You could be $75,000 better off by getting creative 24



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One of the greatest art prizes available in Australia is ‘The Archibald’, a portrait painting competition, run by the Art Gallery of New South Wales and offering a first prize of $75,000. The competition is organised under the will of the late JF Archibald, dated 15th March 1916, for the best portrait, preferentially of some man or woman distinguished in art, letters, science or politics, painted by any resident in Australia during the twelve months preceding the date fixed by the trustees for sending in the pictures.


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Apart from the main prize of $75,000, there are two other prizes to be won; the Packing Room Prize, valued at $1,500 judged by the people who unpack and hang the works, and the People’s Choice Prize, worth $3,500, which is self explanatory.

Any resident of Australia is eligible to enter the competition; not just the skilled professional artists to whom so many competitions of this value are limited. But an aspiring exhibitor should bear in mind that entry doesn’t necessarily mean exhibition, and the handling fee of $50 that must accompany each painting is non refundable, even if the Committee do not accept the work.

It is a great accomplishment though, to have a painting chosen; should one be accepted, that alone is worth more than the prizes of most other portrait exhibitions, just to be able to say that you have been an exhibitor in the Archibold would undoubtedly open many doors with experts in the art world.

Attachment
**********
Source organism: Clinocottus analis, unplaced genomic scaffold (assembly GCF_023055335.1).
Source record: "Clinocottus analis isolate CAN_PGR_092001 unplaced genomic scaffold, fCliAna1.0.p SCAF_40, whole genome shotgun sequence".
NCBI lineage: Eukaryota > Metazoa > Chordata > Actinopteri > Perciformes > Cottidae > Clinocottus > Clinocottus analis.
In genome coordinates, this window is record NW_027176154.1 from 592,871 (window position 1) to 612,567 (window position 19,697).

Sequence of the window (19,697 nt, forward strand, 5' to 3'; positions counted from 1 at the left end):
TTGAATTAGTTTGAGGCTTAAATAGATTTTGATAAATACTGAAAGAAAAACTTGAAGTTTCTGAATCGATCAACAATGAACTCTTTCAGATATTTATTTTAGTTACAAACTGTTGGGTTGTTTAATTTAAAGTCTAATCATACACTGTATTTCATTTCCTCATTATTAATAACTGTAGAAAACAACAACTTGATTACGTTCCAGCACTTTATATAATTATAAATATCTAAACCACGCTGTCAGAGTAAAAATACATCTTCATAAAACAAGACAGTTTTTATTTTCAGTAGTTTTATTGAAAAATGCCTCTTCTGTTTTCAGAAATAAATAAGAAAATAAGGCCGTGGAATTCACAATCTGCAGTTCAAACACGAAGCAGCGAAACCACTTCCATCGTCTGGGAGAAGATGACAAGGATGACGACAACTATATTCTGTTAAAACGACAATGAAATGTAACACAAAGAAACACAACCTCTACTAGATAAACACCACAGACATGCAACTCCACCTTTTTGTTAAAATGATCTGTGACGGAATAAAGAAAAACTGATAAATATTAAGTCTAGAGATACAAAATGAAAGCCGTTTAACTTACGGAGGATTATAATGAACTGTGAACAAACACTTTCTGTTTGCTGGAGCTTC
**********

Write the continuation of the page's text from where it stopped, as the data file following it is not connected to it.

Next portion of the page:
The Archibold can be a very controversial show, with many arguments taking place as to whether this painting or that painting was worthy of showing, due to painting styles, chosen subject and even the colours used in order to arrive at the finished result. Jealousy can play an important part in discussions too, artists can be just as prissy as the most outrageous actress and if one you hate gets in with his awful, amateurish picture while your stunning work was rejected, the result can be close to murder!


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But the important thing, apart from the sheer kudos of having been accepted, is the fact that a very large number of people roll up to admire or hate the paintings during the three months they are on display in Sydney, often followed by a touring show of selected works, which again is a situation of value to an artist, in getting both his work and his name before the public, who for most artists are their final clients.

Anyone who knows the Archibold will be aware that a painting doesn’t have to follow formal lines, such as the portraits on display in Buckingham Palace, for instance. Virtually any medium is acceptable, so long as it isn’t going to fall off the surface during the exhibition, the only criteria are that it must be a painting, as opposed to a sculpture, it must have been painted from life and it must fit within certain dimensions, though these would be considered generous by most artists.


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So what have you to lose, apart from the $50 handling fee; if you can paint to a reasonable standard, your subject is fairly recognisable within the painting and you follow the many applicable rules correctly and accurately, you have just as much chance as most of the other competitors. In the meantime go to Archibald Prize in Google and have a look at some previous prizewinners work, some you’ll love, others you’ll hate, just like the rest of us!

Go on, give it a go! Who knows, by the end of 2014 you could be better off to the tune of $75,000 – wouldn’t that be wonderful?


 Both paintings shown in this article were done by Brian Lee. The first painting is a portrait of a friend who is an antiques dealer and the second is a portrait of his lovely wife Jacqui. 


Are you an artist? Would you consider entering the competition? 

Brian Lee

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